Thanks JayeNM. Intersting and good information. I've never seen or played a UMI made sax. It was possible to make a saxophone in USA in the late 90's with using old tools. Lots of bad writings and attitudes against UMI over the years. They killed the great American brands and saxophone makers. To be frank, they were already destroyed many years before UMI was formed.

Now I'm picky! The UMI Conn American Model 24M share the same model number as Conn F Mezzo Soprano 24M. I don't know why UMI had old model number on thier new saxes?

Conn American Model 24M was the same as Conn Conntinental Model 25M but range to high F, centered octave key, nickel plated keys, fixed thumb hook.
Right all around.

I would say UMI actually tried to SAVE US sax manufacturing rather than tank it, the way Selmer USA/Selmer Inc. eventually did. Danny Henkin's intention was to re-establish US manufacturing (going completely against the grain of Reaganism at the time) and he got that done but according to sources was so unhappy with being the head of the Conn/King/Armstrong ship he wanted out - but insisted on a buyer who would not just offshore everything and reverse what he had begin to re-establish.
The Conn Elkhart plant was gone by that time (not the building but the tooling and equipment, most of which ...but not all...went to MX)...but Henkin/UMI still had a fully functioning King Eastlake and Armstrong, Elkhart plant for saxes. They may or may not have also had a Conn Nogales, US plant still...it's a bit fuzzy.
I read a quote online somewhere from the head of UMI referencing their sellout to Selmer Inc, he stated they didn't do it because UMI was failing, matter of fact they were competing pretty well in the market according to him - they did it because Selmer made 'an offer which we couldn't refuse' as far as dollar amount.

Now the interesting thing here is...some of these UMI Conns and Kings...they aren't Armstrongs just rebranded. There's a significant difference between a Conn 24/25M, Conn 22M, Conn 34M, King 662, King Empire, etc... when compared to the typical Armstrong in all respects...precision of build quality, specifications, tone, etc....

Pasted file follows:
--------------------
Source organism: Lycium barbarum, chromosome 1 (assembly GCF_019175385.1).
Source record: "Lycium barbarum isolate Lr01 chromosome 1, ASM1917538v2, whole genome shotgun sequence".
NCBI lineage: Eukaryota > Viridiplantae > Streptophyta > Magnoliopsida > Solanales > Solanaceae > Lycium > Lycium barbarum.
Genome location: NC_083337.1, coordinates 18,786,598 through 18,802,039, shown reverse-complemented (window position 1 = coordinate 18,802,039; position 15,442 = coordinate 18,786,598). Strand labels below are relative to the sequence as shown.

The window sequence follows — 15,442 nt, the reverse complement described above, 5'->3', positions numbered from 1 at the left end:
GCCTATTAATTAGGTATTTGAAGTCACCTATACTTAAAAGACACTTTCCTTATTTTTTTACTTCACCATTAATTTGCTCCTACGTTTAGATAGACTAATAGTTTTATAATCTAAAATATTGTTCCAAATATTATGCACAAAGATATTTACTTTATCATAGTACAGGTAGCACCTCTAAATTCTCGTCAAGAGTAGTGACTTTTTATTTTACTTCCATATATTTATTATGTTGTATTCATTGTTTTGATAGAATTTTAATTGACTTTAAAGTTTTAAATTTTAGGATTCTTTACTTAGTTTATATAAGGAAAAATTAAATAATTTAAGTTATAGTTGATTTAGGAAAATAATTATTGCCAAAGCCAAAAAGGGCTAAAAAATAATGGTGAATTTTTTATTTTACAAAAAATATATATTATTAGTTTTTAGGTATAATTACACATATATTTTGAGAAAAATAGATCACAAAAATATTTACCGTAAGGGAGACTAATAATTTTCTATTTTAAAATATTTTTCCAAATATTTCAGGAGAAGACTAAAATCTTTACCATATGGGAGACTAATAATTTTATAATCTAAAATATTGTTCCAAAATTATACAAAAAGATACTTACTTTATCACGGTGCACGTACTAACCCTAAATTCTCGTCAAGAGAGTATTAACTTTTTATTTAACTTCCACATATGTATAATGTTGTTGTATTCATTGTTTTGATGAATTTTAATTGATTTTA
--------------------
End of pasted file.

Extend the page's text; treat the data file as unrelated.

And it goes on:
So they were definitely not just rolling one design off the line and simply selling it under three different brand names.

(yes, it IS funny tho...they did re-use some vintage Conn model numbers (they also made a Baritone called a 14M, lol - pretty good Bighorn, too)...not sure why they did that....plenty of numerals available even by the 90's :oops:)
 

PigSquealer

Connoisseur of applesauce
Café Supporter
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Los Angeles
Thanks @JayeNM for posting. interesting timing.
In the last couple weeks I have picked up two of these. Never had one in my hands before. First thing I noticed is how well the key work feels compared to a Yamaha. Actually I think it’s better. The second I was considering as Parts horn. Now I’m having second thoughts. It only needs a couple bits to make it complete again.
Should be interesting to have one of these on the bench. You’re spot on about the beefy build. They are a little bit heavy.
Guess I need to get at least one neck with a cork on it. Now you have my curiosity.
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thomsax

Well-Known Member
Messages
4,783
Locality
Sweden
Now the interesting thing here is...some of these UMI Conns and Kings...they aren't Armstrongs just rebranded. There's a significant difference between a Conn 24/25M, Conn 22M, Conn 34M, King 662, King Empire, etc... when compared to the typical Armstrong in all respects...precision of build quality, specifications, tone, etc....
So they were definitely not just rolling one design off the line and simply selling it under three different brand names.
UMI invested millions of dollars in new technology, tools, machines, computers... to built better instrument. Maybe they earned more money making new technology than building saxes? In the 90's many other brands manufators came out on the market. Small workshops that suddenly made lots of saxes. And not only Selmers copies. The guys behind UMI were working in countriesas well, and not just buying parts or saxes.

Sten K Johnson was an interesting person. Played horns and saxophone.